Growing and Using Ginger

Ginger (Zingiber officinale), a native to the hot tropics of South East Asia grows well in many parts of Australia. In mild to hot climates it is an obvious plant to include in any herb or cottage garden.


Ginger is a perennial with a similar growth habit as a canna lily. It develops 60 cm high leaf stalks (some varieties taller) in spring, then dies back in autumn. The plant grows to 1m metre or so tall and rarely flowers in cultivation. It is easily propagated by dividing the clumps, or even just planting a section of uncooked rhizome bought from a fruit shop.

Ginger ideally requires fertile soils, part shade, good drainage and ample moisture. It needs shelter from cold or strong winds, and in very hot periods may prefer some shade. It will grow in containers but is more productive in the ground.



Harvesting Ginger

Ginger root is harvested when ripe, washed, boiled, peeled, and dried in the sun then powdered. For candied ginger, green or young rhizomes are harvested. Fresh ginger can be kept for several months by wrapping in a tea towel then placing in a sealed plastic bag in the refrigerator.


Ginger is used both in cooking and as a medicine. Sliced, fresh ginger is commonly added to Asian stir fry dishes. Vary the amount according to how strong you require the taste. Powdered, dried ginger is used as a spice to flavour a wide variety of foods.

Ginger taken fresh or as tablets is one of the best ways to settle an upset stomach. Tablets are commonly sold in health food shops and chemists as a remedy for motion sickness, upset stomachs or to aid digestion.



How to Make Crystalized Ginger

Cover 2 cups of sliced and peeled ginger with water in saucepan and bring to boil. Simmer for, about 20 minutes until tender, then add half cup of sugar, stir and return to boil. Remove from heat, cover and let stand at room temperature overnight.

The next day bring to boil again, then reduce heat and simmer for about 15 minutes. Add half a sliced lemon and 1 cup of corn syrup, then simmer uncovered for a further 15 minutes, stirring occasionally. Remove from heat, cover and let stand overnight.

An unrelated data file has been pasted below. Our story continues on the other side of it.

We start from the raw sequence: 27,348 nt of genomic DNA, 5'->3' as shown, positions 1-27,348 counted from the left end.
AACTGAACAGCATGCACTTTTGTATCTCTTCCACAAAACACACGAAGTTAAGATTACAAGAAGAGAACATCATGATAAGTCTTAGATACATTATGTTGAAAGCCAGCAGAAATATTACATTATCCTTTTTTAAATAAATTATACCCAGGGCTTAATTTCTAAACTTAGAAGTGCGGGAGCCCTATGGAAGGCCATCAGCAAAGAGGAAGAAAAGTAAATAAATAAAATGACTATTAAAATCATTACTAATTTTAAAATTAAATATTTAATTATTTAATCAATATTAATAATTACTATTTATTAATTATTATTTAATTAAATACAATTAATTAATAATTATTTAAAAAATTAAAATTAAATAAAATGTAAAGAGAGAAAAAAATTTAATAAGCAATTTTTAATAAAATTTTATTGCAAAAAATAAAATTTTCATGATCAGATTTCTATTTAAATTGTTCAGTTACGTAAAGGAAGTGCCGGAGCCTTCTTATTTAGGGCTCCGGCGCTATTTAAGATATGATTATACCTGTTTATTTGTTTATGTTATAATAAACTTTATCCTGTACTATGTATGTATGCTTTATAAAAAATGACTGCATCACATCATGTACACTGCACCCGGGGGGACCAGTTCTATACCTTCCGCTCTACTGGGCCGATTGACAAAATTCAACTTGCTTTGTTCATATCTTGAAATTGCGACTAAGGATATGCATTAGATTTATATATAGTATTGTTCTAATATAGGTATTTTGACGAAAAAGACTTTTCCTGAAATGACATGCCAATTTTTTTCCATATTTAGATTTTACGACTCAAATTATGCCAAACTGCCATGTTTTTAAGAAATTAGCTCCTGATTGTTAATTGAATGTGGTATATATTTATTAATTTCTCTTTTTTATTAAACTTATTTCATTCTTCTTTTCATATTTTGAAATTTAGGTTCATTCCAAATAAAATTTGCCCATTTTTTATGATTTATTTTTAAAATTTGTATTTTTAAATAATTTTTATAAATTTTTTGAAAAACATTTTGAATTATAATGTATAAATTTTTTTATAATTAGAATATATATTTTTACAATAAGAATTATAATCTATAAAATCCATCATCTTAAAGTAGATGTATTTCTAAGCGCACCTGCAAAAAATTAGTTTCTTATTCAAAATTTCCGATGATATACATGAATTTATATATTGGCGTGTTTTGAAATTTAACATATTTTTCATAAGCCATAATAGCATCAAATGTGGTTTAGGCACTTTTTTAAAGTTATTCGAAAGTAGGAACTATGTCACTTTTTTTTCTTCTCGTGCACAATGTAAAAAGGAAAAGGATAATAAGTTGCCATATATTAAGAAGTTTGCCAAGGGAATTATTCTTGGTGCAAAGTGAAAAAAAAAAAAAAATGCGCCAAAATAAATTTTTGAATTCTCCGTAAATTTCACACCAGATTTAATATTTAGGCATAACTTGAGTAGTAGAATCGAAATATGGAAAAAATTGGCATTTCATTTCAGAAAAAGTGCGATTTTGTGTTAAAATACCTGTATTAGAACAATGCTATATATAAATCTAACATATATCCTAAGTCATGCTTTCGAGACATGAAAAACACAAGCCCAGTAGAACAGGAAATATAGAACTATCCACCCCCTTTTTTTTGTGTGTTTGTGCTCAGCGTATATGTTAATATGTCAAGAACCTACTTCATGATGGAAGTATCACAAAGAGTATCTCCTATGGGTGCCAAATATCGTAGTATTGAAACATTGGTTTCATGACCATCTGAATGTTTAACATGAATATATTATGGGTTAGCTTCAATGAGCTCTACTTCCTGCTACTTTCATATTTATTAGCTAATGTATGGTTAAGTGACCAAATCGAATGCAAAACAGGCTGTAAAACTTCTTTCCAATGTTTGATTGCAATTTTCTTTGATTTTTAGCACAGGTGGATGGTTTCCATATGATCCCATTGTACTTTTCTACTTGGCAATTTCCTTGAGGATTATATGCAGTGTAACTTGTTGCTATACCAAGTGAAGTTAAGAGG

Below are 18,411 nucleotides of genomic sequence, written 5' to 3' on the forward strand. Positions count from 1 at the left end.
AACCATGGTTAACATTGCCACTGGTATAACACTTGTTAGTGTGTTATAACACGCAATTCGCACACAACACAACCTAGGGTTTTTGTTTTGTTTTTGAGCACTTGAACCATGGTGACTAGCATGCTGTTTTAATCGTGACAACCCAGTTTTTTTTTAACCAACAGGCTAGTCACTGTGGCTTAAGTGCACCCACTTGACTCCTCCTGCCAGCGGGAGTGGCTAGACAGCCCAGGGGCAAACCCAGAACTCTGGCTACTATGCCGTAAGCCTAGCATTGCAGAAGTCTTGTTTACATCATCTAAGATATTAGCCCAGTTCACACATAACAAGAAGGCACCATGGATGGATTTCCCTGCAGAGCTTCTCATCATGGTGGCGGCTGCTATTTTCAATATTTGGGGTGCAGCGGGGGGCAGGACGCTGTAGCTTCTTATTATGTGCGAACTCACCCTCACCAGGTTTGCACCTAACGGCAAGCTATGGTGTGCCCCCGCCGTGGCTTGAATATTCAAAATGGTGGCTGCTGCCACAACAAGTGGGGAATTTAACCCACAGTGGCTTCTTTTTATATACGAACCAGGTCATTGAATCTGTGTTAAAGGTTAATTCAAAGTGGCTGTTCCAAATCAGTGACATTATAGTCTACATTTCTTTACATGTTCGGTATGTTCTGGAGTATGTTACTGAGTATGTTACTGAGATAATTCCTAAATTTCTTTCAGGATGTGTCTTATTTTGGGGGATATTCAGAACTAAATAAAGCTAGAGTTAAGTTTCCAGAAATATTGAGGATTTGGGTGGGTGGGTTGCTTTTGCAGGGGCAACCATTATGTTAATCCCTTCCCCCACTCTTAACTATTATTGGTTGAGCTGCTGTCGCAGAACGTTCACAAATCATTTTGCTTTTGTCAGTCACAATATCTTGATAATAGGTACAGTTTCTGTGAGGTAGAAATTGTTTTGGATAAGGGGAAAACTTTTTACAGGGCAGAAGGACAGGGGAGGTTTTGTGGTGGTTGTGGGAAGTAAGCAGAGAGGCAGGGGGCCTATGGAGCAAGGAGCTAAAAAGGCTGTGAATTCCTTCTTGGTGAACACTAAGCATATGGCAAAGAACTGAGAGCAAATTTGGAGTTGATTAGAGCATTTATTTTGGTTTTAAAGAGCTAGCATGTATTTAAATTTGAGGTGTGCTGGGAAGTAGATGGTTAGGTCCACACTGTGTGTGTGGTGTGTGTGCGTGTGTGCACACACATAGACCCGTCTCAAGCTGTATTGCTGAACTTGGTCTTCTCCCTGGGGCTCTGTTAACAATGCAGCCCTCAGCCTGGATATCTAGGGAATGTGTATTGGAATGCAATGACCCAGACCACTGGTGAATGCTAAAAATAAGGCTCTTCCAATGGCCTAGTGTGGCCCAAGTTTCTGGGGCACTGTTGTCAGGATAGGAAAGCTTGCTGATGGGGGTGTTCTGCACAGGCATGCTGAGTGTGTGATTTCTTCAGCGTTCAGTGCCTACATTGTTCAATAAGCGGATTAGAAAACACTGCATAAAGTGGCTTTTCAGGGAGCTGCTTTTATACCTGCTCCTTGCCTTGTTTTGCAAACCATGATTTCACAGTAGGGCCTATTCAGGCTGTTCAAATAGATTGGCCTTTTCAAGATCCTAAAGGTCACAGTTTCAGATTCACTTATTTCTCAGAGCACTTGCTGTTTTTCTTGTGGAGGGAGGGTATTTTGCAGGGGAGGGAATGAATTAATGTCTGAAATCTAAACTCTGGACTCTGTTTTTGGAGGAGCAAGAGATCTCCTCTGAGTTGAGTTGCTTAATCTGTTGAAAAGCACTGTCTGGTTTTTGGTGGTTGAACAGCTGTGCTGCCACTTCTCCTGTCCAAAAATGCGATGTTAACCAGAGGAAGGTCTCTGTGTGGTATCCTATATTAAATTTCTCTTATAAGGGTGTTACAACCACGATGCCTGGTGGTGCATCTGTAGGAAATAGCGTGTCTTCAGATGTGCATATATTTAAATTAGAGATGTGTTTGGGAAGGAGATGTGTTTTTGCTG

The following day bring to boil again, stirring as the mixture heats. Add half cup of sugar and bring to the boil while stirring. Reduce heat and simmer for about 30 minutes. Stir in a final half a cup of sugar and bring to boil. Remove from heat, cover, let stand overnight.

Boil the mixture a fourth time the next morning. When syrup drops from a spoon in large globules, and ginger is translucent; remove from heat and drain. Save syrup for future use as a sauce. Dry ginger on a rack overnight. When dried, roll ginger in granulated sugar and store in a tight jar.


Marinating Meat


Soak meat in a shallow dish of either white wine or even water with grated or sliced ginger added. Leave for 8 24 hrs in the refrigerator before removing the meat and cooking.


Making Gingersnaps
Half cup butter 

1 cup brown sugar

1/4 cup dark molasses
2 1/4 cups unbleached flour

1 egg

1/2 teaspoon salt

1.5 teaspoon baking soda 

2 teaspoons ground ginger
2 tablespoons finely grated fresh ginger root

Granulated sugar
Half cup finely chopped crystallized ginger                


Cream butter and brown sugar.
Beat in egg and molasses.

Sift in dry ingredients and stir until well blended.

Add fresh and crystallized ginger.

Chill dough until stiff enough to handle.

Shape into 1 inch balls, roll in granulated sugar and bake at 180 degrees C for 10 mins.

Makes 4 dozen biscuits.


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